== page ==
Bandit wants you to believe there’s some kind of moral underpinning to all this. There isn’t. There’s only another place to case, another outfit to don, another person to lie to, another bank to rob. No one’s born bad, but that doesn’t mean Bandit, the film or the man, is good, either.
What are people saying?
What are critics saying?
Ultimately, though, it all comes down to Duhamel. For a brief, heady moment, the real Galvan had all of Canada intrigued by his exploits. But the greatest coup of all is that his legacy will now forever be defined by Bandit.
The pacing is too leisurely and, although Ungar is invested in telling Galvan’s story and fleshing out the man behind the dubious legend, there are times when it feels like he’s bypassing a more intense rendition of the same basic story. Bandit offers more of a diversion than an experience.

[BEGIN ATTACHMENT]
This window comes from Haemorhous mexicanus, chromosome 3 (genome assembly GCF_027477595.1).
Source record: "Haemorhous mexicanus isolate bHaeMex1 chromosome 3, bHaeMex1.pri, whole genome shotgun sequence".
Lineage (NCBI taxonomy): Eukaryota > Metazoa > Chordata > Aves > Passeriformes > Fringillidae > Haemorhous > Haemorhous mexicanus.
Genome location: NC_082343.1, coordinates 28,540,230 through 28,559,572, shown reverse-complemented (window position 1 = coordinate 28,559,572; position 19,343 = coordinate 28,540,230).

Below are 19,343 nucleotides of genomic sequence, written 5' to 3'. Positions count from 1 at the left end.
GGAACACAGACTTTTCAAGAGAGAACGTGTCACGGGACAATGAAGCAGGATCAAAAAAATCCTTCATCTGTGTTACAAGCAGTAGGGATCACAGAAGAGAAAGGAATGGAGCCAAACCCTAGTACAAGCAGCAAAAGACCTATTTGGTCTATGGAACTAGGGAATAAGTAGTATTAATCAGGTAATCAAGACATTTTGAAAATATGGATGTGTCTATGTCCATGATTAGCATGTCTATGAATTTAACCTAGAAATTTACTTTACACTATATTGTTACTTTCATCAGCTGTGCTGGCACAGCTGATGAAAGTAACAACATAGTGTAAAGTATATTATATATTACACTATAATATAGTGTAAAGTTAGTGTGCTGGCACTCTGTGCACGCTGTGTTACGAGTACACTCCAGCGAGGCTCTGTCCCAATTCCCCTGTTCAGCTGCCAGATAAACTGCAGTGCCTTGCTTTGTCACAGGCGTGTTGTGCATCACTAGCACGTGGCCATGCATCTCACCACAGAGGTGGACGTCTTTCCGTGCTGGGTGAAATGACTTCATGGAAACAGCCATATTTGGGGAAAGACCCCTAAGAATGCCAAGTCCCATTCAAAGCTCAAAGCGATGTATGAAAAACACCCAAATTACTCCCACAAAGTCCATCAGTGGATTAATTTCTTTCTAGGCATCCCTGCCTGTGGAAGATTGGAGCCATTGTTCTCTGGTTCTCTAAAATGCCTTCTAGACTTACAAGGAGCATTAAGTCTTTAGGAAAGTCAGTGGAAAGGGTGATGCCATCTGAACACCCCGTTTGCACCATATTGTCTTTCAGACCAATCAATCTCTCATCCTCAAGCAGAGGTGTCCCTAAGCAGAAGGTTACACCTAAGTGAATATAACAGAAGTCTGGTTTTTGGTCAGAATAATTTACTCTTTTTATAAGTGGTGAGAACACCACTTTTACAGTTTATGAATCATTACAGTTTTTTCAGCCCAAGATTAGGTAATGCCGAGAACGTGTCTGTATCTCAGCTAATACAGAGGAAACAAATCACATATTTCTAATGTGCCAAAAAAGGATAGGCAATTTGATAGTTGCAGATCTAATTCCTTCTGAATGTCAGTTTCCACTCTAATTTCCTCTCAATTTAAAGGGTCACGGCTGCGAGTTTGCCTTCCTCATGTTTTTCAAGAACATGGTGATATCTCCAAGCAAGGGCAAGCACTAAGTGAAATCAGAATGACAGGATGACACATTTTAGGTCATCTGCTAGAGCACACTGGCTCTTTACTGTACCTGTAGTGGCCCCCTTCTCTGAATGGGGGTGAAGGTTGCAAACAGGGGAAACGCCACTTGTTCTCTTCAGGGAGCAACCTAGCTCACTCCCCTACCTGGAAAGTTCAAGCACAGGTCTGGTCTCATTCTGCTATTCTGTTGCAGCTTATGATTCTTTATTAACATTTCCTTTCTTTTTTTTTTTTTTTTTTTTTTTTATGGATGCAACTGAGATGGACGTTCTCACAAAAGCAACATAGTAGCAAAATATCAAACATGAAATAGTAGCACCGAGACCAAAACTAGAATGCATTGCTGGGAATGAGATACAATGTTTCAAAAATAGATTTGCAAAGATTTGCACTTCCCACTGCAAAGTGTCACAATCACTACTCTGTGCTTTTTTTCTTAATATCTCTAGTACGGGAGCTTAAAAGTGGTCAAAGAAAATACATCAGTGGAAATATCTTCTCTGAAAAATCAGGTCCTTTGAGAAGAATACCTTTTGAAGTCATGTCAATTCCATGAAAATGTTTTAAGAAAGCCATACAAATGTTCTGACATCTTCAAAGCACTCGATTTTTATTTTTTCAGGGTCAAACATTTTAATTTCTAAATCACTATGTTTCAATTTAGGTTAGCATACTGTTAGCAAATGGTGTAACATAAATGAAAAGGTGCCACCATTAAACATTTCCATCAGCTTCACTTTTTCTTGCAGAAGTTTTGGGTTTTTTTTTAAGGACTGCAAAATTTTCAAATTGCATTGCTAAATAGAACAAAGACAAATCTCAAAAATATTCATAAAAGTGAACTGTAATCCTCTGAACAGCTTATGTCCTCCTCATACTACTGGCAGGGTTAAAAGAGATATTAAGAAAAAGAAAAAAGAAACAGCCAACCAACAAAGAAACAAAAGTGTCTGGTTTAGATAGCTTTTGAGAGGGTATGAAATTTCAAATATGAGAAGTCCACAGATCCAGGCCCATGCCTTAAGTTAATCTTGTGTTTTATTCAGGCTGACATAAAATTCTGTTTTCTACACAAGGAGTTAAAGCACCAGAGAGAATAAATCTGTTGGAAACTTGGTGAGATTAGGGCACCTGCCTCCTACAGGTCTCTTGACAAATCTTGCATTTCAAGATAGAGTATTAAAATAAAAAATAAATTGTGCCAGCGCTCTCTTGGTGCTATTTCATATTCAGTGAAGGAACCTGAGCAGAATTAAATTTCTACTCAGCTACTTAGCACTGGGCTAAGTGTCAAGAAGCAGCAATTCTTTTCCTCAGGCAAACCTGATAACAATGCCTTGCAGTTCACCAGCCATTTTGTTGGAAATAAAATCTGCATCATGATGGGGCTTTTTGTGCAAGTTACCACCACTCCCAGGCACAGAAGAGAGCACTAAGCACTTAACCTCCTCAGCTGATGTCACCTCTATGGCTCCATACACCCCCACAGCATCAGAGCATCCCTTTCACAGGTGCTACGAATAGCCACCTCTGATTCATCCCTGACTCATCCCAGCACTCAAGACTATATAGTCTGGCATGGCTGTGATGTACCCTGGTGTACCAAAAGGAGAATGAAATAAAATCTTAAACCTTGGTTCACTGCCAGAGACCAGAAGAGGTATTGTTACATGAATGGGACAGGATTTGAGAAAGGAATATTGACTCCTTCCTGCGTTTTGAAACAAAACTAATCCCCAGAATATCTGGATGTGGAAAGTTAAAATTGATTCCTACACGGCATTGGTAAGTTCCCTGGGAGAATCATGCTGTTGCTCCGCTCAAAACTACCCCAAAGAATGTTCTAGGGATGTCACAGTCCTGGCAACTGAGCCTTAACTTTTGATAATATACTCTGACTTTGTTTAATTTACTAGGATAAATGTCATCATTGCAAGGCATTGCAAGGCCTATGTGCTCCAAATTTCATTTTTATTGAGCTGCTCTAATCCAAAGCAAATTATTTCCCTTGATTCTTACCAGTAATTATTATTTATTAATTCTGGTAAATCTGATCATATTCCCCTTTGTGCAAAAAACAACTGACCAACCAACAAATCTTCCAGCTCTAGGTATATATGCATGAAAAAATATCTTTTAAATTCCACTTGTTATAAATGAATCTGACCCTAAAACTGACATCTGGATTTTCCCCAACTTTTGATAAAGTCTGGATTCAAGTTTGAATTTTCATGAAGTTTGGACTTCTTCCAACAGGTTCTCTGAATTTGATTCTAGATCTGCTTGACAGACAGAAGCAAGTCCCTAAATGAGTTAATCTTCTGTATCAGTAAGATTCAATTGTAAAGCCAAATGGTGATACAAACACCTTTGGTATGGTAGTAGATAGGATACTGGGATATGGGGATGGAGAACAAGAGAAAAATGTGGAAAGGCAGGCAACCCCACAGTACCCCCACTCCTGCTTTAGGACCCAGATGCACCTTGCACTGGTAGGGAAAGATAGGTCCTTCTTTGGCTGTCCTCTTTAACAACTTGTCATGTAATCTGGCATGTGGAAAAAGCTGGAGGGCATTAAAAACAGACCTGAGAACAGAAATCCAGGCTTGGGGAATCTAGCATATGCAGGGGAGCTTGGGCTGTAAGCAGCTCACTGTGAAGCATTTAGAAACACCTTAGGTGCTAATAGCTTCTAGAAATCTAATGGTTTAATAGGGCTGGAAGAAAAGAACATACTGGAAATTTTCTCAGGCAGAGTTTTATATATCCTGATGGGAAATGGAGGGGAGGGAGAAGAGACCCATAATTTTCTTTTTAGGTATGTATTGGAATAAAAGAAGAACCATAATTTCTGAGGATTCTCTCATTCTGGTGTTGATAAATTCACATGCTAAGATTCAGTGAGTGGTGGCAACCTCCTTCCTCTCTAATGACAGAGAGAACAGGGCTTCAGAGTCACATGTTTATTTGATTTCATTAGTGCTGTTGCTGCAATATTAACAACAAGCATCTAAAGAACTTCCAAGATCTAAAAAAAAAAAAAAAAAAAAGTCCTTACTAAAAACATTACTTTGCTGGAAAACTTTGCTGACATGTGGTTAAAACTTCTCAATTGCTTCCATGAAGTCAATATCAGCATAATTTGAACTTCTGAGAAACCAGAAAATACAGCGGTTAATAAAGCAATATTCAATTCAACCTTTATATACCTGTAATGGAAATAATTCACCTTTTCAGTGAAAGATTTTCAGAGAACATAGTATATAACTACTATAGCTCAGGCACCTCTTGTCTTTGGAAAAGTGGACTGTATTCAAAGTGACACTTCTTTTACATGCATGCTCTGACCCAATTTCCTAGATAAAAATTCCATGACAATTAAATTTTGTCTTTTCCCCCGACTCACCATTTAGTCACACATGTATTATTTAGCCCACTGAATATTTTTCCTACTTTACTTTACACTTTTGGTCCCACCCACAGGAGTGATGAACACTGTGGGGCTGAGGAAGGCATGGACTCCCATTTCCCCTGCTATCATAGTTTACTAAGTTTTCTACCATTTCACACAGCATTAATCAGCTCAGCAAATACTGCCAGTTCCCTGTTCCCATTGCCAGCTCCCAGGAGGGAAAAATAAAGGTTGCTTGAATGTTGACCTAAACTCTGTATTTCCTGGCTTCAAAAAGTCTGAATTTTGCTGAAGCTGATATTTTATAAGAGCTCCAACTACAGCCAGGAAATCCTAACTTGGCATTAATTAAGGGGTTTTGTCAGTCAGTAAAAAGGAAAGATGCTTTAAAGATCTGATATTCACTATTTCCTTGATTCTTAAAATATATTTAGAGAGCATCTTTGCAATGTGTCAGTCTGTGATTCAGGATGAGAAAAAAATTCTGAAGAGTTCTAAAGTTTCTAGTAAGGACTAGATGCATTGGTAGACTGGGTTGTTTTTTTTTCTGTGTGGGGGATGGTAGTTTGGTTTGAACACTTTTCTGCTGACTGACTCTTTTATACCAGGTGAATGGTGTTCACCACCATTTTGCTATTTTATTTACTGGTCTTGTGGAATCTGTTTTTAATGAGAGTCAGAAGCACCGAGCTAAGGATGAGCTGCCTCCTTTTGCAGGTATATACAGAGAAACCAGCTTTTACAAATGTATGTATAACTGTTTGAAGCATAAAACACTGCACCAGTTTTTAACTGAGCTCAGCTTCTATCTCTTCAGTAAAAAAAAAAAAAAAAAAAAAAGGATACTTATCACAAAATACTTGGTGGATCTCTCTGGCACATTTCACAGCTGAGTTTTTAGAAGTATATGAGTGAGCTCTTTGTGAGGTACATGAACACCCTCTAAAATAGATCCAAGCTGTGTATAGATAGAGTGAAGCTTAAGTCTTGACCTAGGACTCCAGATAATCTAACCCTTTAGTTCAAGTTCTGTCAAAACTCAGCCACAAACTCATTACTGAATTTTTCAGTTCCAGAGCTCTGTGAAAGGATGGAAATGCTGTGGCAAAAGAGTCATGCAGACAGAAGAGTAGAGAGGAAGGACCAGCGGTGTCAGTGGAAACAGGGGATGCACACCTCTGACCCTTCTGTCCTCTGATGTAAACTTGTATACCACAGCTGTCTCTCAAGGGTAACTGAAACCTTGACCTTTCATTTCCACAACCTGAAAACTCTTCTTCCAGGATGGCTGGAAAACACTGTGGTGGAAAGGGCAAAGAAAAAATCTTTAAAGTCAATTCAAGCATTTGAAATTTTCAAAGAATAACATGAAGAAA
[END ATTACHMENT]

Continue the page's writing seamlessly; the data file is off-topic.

At two hours of repetitive heists and costume changes, Bandit grows bloated and progressively tiresome.
In hindsight, irrespective of the solid performances from Cuthbert as Andrea and the headliner, this film suffers from an overabundance of ideas. Leading in short order to a stylistically slick but confusingly over-packed genre mash up.
Ungar’s Bandit entertains because of genre alone, but the ambiguous messaging leaves much to be desired.
Even if it bogs down in the middle acts — seriously bogs down — and has missing pieces of the story puzzle even as it takes pains to show us what would be his downfall, this Allan Ungar dramedy plays. More or less.
It’s snappy, looks pretty, and moves along affably enough.